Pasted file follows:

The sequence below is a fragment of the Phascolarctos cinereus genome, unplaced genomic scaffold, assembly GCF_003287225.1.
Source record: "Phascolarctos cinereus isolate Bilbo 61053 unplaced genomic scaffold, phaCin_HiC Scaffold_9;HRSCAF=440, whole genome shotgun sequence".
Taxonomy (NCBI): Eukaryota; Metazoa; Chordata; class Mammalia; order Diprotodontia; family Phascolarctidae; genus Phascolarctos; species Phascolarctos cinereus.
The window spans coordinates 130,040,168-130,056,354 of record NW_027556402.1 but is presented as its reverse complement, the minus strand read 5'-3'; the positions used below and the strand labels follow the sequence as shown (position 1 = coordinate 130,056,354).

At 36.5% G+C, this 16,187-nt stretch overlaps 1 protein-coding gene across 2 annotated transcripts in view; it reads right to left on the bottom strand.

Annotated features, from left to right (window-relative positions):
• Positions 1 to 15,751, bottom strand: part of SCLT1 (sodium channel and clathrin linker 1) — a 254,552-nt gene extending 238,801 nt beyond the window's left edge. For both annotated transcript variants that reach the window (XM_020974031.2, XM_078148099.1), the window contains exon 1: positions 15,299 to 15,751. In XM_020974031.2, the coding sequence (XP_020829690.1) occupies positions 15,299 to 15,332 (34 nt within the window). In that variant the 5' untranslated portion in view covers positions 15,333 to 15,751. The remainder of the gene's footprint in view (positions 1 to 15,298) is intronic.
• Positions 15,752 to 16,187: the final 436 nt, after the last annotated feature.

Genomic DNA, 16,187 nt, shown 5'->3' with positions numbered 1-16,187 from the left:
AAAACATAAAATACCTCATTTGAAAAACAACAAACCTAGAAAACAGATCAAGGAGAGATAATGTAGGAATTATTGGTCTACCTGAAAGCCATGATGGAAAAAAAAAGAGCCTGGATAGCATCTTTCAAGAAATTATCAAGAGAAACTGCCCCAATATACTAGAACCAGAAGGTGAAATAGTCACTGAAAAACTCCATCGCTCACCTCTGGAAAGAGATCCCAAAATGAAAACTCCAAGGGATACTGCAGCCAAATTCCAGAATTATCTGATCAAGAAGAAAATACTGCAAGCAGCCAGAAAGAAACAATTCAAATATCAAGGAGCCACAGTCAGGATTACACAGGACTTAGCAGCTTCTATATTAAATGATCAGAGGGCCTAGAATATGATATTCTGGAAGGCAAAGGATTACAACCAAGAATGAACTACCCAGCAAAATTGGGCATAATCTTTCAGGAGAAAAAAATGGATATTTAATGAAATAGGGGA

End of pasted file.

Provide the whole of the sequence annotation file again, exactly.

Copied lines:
The sequence below is a fragment of the Phascolarctos cinereus genome, unplaced genomic scaffold, assembly GCF_003287225.1.
Source record: "Phascolarctos cinereus isolate Bilbo 61053 unplaced genomic scaffold, phaCin_HiC Scaffold_9;HRSCAF=440, whole genome shotgun sequence".
Taxonomy (NCBI): Eukaryota; Metazoa; Chordata; class Mammalia; order Diprotodontia; family Phascolarctidae; genus Phascolarctos; species Phascolarctos cinereus.
The window spans coordinates 130,040,168-130,056,354 of record NW_027556402.1 but is presented as its reverse complement, the minus strand read 5'-3'; the positions used below and the strand labels follow the sequence as shown (position 1 = coordinate 130,056,354).

At 36.5% G+C, this 16,187-nt stretch overlaps 1 protein-coding gene across 2 annotated transcripts in view; it reads right to left on the bottom strand.

Annotated features, from left to right (window-relative positions):
• Positions 1 to 15,751, bottom strand: part of SCLT1 (sodium channel and clathrin linker 1) — a 254,552-nt gene extending 238,801 nt beyond the window's left edge. For both annotated transcript variants that reach the window (XM_020974031.2, XM_078148099.1), the window contains exon 1: positions 15,299 to 15,751. In XM_020974031.2, the coding sequence (XP_020829690.1) occupies positions 15,299 to 15,332 (34 nt within the window). In that variant the 5' untranslated portion in view covers positions 15,333 to 15,751. The remainder of the gene's footprint in view (positions 1 to 15,298) is intronic.
• Positions 15,752 to 16,187: the final 436 nt, after the last annotated feature.

Genomic DNA, 16,187 nt, shown 5'->3' with positions numbered 1-16,187 from the left:
AAAACATAAAATACCTCATTTGAAAAACAACAAACCTAGAAAACAGATCAAGGAGAGATAATGTAGGAATTATTGGTCTACCTGAAAGCCATGATGGAAAAAAAAAGAGCCTGGATAGCATCTTTCAAGAAATTATCAAGAGAAACTGCCCCAATATACTAGAACCAGAAGGTGAAATAGTCACTGAAAAACTCCATCGCTCACCTCTGGAAAGAGATCCCAAAATGAAAACTCCAAGGGATACTGCAGCCAAATTCCAGAATTATCTGATCAAGAAGAAAATACTGCAAGCAGCCAGAAAGAAACAATTCAAATATCAAGGAGCCACAGTCAGGATTACACAGGACTTAGCAGCTTCTATATTAAATGATCAGAGGGCCTAGAATATGATATTCTGGAAGGCAAAGGATTACAACCAAGAATGAACTACCCAGCAAAATTGGGCATAATCTTTCAGGAGAAAAAAATGGATATTTAATGAAATAGGGGA